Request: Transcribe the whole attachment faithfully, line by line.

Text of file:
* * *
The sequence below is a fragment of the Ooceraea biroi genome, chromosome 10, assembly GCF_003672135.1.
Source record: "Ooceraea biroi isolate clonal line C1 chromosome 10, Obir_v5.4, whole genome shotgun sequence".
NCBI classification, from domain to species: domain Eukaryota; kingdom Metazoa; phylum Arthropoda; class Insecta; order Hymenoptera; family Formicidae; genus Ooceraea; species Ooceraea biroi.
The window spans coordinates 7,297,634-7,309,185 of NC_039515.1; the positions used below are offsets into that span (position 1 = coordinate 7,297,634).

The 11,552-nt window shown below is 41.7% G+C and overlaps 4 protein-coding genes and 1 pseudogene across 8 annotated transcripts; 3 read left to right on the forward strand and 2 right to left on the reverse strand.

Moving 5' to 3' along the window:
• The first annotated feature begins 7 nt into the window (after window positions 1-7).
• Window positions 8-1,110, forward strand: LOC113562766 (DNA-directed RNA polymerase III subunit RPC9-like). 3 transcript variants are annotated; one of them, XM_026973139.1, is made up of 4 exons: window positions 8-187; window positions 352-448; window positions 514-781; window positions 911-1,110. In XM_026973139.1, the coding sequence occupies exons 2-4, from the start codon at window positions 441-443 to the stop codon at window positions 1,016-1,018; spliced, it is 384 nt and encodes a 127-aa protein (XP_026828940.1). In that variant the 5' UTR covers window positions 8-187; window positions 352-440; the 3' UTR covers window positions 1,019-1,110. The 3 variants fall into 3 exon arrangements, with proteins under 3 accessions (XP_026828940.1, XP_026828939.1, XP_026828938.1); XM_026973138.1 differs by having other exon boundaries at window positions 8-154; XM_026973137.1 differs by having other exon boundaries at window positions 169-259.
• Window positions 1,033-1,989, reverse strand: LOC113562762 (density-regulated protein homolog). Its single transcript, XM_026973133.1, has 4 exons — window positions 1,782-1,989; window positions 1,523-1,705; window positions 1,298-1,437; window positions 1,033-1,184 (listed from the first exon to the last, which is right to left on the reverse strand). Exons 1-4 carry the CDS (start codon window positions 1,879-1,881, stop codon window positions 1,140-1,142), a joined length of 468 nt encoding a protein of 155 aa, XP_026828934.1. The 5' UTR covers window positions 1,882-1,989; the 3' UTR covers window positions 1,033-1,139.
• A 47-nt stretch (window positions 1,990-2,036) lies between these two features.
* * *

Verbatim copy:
The sequence below is a fragment of the Ooceraea biroi genome, chromosome 10, assembly GCF_003672135.1.
Source record: "Ooceraea biroi isolate clonal line C1 chromosome 10, Obir_v5.4, whole genome shotgun sequence".
NCBI classification, from domain to species: domain Eukaryota; kingdom Metazoa; phylum Arthropoda; class Insecta; order Hymenoptera; family Formicidae; genus Ooceraea; species Ooceraea biroi.
The window spans coordinates 7,297,634-7,309,185 of NC_039515.1; the positions used below are offsets into that span (position 1 = coordinate 7,297,634).

The 11,552-nt window shown below is 41.7% G+C and overlaps 4 protein-coding genes and 1 pseudogene across 8 annotated transcripts; 3 read left to right on the forward strand and 2 right to left on the reverse strand.

Moving 5' to 3' along the window:
• The first annotated feature begins 7 nt into the window (after window positions 1-7).
• Window positions 8-1,110, forward strand: LOC113562766 (DNA-directed RNA polymerase III subunit RPC9-like). 3 transcript variants are annotated; one of them, XM_026973139.1, is made up of 4 exons: window positions 8-187; window positions 352-448; window positions 514-781; window positions 911-1,110. In XM_026973139.1, the coding sequence occupies exons 2-4, from the start codon at window positions 441-443 to the stop codon at window positions 1,016-1,018; spliced, it is 384 nt and encodes a 127-aa protein (XP_026828940.1). In that variant the 5' UTR covers window positions 8-187; window positions 352-440; the 3' UTR covers window positions 1,019-1,110. The 3 variants fall into 3 exon arrangements, with proteins under 3 accessions (XP_026828940.1, XP_026828939.1, XP_026828938.1); XM_026973138.1 differs by having other exon boundaries at window positions 8-154; XM_026973137.1 differs by having other exon boundaries at window positions 169-259.
• Window positions 1,033-1,989, reverse strand: LOC113562762 (density-regulated protein homolog). Its single transcript, XM_026973133.1, has 4 exons — window positions 1,782-1,989; window positions 1,523-1,705; window positions 1,298-1,437; window positions 1,033-1,184 (listed from the first exon to the last, which is right to left on the reverse strand). Exons 1-4 carry the CDS (start codon window positions 1,879-1,881, stop codon window positions 1,140-1,142), a joined length of 468 nt encoding a protein of 155 aa, XP_026828934.1. The 5' UTR covers window positions 1,882-1,989; the 3' UTR covers window positions 1,033-1,139.
• A 47-nt stretch (window positions 1,990-2,036) lies between these two features.